Here’s more from the alert:

HAZARD…60 mph wind gusts.

SOURCE…Radar indicated.

IMPACT…Damaging winds will cause some trees and large branches to fall. This could injure those outdoors, as well as damage homes and vehicles. Roadways may become blocked by downed trees. Localized power outages are possible. Unsecured light objects may become projectiles.

In the event of a tornado, residents are encouraged to move to an interior room on the lowest floor of a building.

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A Severe Thunderstorm Watch is in effect for Reston and surrounding areas until 10 p.m. tonight.

The National Weather Service issued the watch earlier this afternoon.

Photo via vantagehill/Flickr

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Reston is under a severe thunderstorm warning until 6:15 p.m. today.

The watch, which was issued by the National Weather Service, covers most of the DC, Maryland and Virginia region.

Photo via vantagehill/Flickr

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Reston is under a several thunderstorm warning until 11:15 p.m. today (Monday).

The National Weather Service issued the alert, which says to expect wind gusts of up to 60 miles per hour and quarter size hail.

Here’s more from the alert:

IMPACT…Damaging winds will cause some trees and large branches to fall. This could injure those outdoors, as well as

damage homes and vehicles. Roadways may become blocked by downed trees. Localized power outages are possible. Unsecured light objects may become projectiles.

* Locations impacted include… Reston, Herndon, Fairfax, Vienna, Lowes Island, Mantua, Potomac, Oakton, Sterling, Chantilly, Tysons Corner, Wolf Trap, Great Falls, Merrifield, Countryside, Dunn Loring, Darnestown, Belleview,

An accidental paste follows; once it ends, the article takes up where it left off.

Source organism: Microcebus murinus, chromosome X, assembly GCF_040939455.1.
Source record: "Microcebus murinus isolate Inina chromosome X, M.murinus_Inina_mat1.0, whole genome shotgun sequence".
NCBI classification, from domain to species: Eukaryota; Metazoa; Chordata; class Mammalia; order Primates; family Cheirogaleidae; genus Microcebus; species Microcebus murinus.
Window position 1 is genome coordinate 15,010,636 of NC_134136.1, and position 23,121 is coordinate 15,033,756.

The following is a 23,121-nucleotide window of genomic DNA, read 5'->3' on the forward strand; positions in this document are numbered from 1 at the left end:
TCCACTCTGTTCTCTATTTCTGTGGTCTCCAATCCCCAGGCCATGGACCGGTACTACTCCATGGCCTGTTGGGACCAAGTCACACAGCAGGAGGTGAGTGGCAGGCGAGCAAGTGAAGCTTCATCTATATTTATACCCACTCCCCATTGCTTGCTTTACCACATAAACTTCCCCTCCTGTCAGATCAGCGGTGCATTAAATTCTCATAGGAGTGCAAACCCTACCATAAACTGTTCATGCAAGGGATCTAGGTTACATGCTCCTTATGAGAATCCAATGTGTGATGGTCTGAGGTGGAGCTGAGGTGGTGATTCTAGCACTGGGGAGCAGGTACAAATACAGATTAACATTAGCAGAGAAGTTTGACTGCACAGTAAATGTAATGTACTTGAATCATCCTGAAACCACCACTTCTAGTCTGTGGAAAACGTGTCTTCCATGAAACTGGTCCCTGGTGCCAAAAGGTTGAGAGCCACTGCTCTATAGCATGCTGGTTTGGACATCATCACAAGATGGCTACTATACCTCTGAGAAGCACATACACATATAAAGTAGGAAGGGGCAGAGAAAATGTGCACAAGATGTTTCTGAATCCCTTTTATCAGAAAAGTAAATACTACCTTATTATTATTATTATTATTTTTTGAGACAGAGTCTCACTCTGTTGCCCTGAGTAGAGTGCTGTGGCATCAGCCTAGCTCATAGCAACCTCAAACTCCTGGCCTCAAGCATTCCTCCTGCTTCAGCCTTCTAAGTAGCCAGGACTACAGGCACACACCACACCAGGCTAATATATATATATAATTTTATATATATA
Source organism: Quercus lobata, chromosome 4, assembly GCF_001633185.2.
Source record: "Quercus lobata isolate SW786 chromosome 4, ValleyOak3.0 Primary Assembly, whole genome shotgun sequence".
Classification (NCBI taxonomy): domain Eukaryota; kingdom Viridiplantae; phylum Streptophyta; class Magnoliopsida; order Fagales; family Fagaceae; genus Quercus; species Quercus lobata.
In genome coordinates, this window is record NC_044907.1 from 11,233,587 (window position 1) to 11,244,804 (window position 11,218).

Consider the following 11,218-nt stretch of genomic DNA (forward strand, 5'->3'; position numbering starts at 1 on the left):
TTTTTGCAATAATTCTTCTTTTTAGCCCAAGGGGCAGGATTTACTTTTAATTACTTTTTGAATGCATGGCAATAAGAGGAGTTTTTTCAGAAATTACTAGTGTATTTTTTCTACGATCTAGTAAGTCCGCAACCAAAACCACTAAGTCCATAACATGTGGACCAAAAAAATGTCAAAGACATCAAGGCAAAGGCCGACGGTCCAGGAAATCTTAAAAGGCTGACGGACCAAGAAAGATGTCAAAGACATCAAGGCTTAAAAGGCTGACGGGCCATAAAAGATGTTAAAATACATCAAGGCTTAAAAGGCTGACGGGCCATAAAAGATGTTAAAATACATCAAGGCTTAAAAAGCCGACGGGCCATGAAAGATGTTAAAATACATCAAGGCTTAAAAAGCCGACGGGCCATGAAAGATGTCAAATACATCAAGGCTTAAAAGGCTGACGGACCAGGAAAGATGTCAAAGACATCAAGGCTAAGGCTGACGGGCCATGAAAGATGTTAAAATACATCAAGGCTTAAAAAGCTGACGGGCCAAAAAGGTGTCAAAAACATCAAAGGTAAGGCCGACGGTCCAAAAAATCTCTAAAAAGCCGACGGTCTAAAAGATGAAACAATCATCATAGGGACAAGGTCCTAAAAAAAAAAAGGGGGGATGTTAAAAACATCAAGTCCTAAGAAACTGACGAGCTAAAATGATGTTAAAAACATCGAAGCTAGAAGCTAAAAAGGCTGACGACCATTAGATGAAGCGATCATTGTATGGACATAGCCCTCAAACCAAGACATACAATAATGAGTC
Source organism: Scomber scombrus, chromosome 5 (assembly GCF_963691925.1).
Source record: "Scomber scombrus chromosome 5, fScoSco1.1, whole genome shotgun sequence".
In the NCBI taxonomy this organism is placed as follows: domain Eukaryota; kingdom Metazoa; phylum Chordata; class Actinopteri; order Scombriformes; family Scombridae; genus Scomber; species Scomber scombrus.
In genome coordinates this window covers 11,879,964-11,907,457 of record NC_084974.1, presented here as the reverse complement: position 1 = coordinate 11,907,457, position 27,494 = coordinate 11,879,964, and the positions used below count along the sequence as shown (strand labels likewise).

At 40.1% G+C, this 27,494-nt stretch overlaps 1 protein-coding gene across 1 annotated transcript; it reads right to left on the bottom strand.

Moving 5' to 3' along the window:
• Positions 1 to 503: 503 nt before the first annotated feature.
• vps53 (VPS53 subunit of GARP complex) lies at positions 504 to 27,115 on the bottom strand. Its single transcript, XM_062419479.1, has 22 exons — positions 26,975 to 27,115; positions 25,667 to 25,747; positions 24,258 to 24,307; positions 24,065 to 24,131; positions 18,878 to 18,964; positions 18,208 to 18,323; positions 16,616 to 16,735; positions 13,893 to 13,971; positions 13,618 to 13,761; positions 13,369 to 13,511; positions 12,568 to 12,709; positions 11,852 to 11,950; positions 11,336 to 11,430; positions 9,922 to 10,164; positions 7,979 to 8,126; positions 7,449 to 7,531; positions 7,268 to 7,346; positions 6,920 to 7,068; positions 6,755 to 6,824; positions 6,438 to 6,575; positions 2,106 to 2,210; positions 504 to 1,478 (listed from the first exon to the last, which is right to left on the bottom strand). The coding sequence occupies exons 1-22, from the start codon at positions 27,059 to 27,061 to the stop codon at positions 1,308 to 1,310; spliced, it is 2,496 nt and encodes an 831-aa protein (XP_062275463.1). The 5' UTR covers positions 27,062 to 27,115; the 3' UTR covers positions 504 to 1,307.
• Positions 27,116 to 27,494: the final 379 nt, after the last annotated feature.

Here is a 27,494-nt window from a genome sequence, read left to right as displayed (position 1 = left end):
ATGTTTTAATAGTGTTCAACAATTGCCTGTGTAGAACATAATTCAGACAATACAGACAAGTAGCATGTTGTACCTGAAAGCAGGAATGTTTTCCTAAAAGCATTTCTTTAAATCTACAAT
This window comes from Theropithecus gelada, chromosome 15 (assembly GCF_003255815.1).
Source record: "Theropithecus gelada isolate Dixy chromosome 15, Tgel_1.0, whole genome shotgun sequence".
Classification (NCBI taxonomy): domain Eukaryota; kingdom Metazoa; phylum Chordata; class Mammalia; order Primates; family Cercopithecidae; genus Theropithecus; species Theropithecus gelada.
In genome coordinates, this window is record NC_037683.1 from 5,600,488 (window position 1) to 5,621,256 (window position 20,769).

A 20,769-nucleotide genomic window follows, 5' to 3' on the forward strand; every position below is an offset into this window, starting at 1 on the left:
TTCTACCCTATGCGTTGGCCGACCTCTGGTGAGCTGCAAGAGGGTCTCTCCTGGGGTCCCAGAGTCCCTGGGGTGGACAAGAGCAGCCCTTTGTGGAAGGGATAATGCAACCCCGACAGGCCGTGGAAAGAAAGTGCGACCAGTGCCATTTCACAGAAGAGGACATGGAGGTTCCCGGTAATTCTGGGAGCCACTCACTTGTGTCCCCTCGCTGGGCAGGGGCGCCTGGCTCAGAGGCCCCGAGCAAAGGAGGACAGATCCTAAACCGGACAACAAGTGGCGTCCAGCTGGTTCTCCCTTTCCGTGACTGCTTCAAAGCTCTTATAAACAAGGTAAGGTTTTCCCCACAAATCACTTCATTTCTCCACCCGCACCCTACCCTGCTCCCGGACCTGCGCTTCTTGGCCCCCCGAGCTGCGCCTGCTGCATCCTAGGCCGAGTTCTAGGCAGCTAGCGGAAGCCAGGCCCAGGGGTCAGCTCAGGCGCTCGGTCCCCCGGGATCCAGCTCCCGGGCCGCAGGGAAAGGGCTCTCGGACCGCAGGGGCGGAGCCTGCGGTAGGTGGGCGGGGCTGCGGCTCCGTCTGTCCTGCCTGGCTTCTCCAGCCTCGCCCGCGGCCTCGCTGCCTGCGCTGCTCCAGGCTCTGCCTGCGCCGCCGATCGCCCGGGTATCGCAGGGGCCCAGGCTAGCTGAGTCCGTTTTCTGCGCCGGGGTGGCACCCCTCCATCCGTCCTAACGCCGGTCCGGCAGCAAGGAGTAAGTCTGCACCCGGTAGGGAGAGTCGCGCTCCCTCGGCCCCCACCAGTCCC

Bradley Farms and Sterling Park.

PRECAUTIONARY/PREPAREDNESS ACTIONS…

For your protection move to an interior room on the lowest floor of a building.

Photo via NWS/Twitter

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A flood warning is in effect for Reston and parts of Northern Virginia until 6:45 p.m. today (Thursday).

The National Weather Service says that thunderstorms and heavy rain are likely to cause flooding. More than two inches of rain have already fallen in the region.

Earlier this afternoon, NWS also issued a severe thunderstorm warning, which stated that damaging winds are expected to cause damage to trees. Localized power outages are also likely.

Hail and wind gusts of up to 60 miles per hour are expected.

Here’s more from the alert:

IMPACT…Damaging winds will cause some trees and large branches to fall. This could injure those outdoors, as well as damage homes and vehicles. Roadways may become blocked by

downed trees. Localized power outages are possible.

Unsecured light objects may become projectiles.